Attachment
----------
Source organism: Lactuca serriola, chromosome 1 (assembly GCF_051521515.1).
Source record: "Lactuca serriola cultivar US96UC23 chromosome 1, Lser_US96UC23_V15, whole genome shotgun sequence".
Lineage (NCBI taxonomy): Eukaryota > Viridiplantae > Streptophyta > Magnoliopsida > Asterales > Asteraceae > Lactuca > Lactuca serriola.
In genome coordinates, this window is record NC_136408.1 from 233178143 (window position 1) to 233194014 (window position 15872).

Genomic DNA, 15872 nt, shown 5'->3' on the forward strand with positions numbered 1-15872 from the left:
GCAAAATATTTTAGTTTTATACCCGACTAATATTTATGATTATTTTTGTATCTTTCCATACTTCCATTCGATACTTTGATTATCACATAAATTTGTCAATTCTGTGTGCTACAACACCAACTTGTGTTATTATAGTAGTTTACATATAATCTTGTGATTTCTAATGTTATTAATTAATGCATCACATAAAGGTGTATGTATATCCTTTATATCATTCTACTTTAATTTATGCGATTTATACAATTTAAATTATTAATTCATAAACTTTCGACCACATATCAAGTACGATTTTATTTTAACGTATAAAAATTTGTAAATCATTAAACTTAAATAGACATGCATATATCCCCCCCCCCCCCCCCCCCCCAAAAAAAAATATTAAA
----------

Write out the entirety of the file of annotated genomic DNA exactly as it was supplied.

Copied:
Source organism: Lactuca serriola, chromosome 1 (assembly GCF_051521515.1).
Source record: "Lactuca serriola cultivar US96UC23 chromosome 1, Lser_US96UC23_V15, whole genome shotgun sequence".
Lineage (NCBI taxonomy): Eukaryota > Viridiplantae > Streptophyta > Magnoliopsida > Asterales > Asteraceae > Lactuca > Lactuca serriola.
In genome coordinates, this window is record NC_136408.1 from 233178143 (window position 1) to 233194014 (window position 15872).

Genomic DNA, 15872 nt, shown 5'->3' on the forward strand with positions numbered 1-15872 from the left:
GCAAAATATTTTAGTTTTATACCCGACTAATATTTATGATTATTTTTGTATCTTTCCATACTTCCATTCGATACTTTGATTATCACATAAATTTGTCAATTCTGTGTGCTACAACACCAACTTGTGTTATTATAGTAGTTTACATATAATCTTGTGATTTCTAATGTTATTAATTAATGCATCACATAAAGGTGTATGTATATCCTTTATATCATTCTACTTTAATTTATGCGATTTATACAATTTAAATTATTAATTCATAAACTTTCGACCACATATCAAGTACGATTTTATTTTAACGTATAAAAATTTGTAAATCATTAAACTTAAATAGACATGCATATATCCCCCCCCCCCCCCCCCCCCCAAAAAAAAATATTAAA